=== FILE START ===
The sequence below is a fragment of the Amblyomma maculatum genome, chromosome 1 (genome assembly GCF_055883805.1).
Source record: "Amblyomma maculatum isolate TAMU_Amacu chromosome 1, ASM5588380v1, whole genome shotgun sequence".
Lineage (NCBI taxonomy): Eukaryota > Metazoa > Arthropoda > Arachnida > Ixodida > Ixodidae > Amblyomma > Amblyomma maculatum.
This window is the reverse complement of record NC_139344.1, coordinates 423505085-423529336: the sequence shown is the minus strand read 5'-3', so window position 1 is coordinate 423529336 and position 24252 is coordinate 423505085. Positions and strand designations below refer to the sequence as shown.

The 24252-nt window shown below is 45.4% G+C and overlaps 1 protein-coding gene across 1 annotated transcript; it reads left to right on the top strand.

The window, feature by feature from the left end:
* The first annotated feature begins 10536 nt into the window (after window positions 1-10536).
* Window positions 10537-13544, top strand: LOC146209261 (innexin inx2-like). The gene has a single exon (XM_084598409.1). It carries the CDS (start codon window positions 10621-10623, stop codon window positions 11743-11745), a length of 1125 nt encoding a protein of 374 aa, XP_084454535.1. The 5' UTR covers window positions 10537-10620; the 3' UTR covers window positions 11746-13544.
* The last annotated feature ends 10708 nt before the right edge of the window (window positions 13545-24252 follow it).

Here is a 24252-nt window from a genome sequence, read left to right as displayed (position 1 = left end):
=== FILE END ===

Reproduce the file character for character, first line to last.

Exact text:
The sequence below is a fragment of the Amblyomma maculatum genome, chromosome 1 (genome assembly GCF_055883805.1).
Source record: "Amblyomma maculatum isolate TAMU_Amacu chromosome 1, ASM5588380v1, whole genome shotgun sequence".
Lineage (NCBI taxonomy): Eukaryota > Metazoa > Arthropoda > Arachnida > Ixodida > Ixodidae > Amblyomma > Amblyomma maculatum.
This window is the reverse complement of record NC_139344.1, coordinates 423505085-423529336: the sequence shown is the minus strand read 5'-3', so window position 1 is coordinate 423529336 and position 24252 is coordinate 423505085. Positions and strand designations below refer to the sequence as shown.

The 24252-nt window shown below is 45.4% G+C and overlaps 1 protein-coding gene across 1 annotated transcript; it reads left to right on the top strand.

The window, feature by feature from the left end:
* The first annotated feature begins 10536 nt into the window (after window positions 1-10536).
* Window positions 10537-13544, top strand: LOC146209261 (innexin inx2-like). The gene has a single exon (XM_084598409.1). It carries the CDS (start codon window positions 10621-10623, stop codon window positions 11743-11745), a length of 1125 nt encoding a protein of 374 aa, XP_084454535.1. The 5' UTR covers window positions 10537-10620; the 3' UTR covers window positions 11746-13544.
* The last annotated feature ends 10708 nt before the right edge of the window (window positions 13545-24252 follow it).

Here is a 24252-nt window from a genome sequence, read left to right as displayed (position 1 = left end):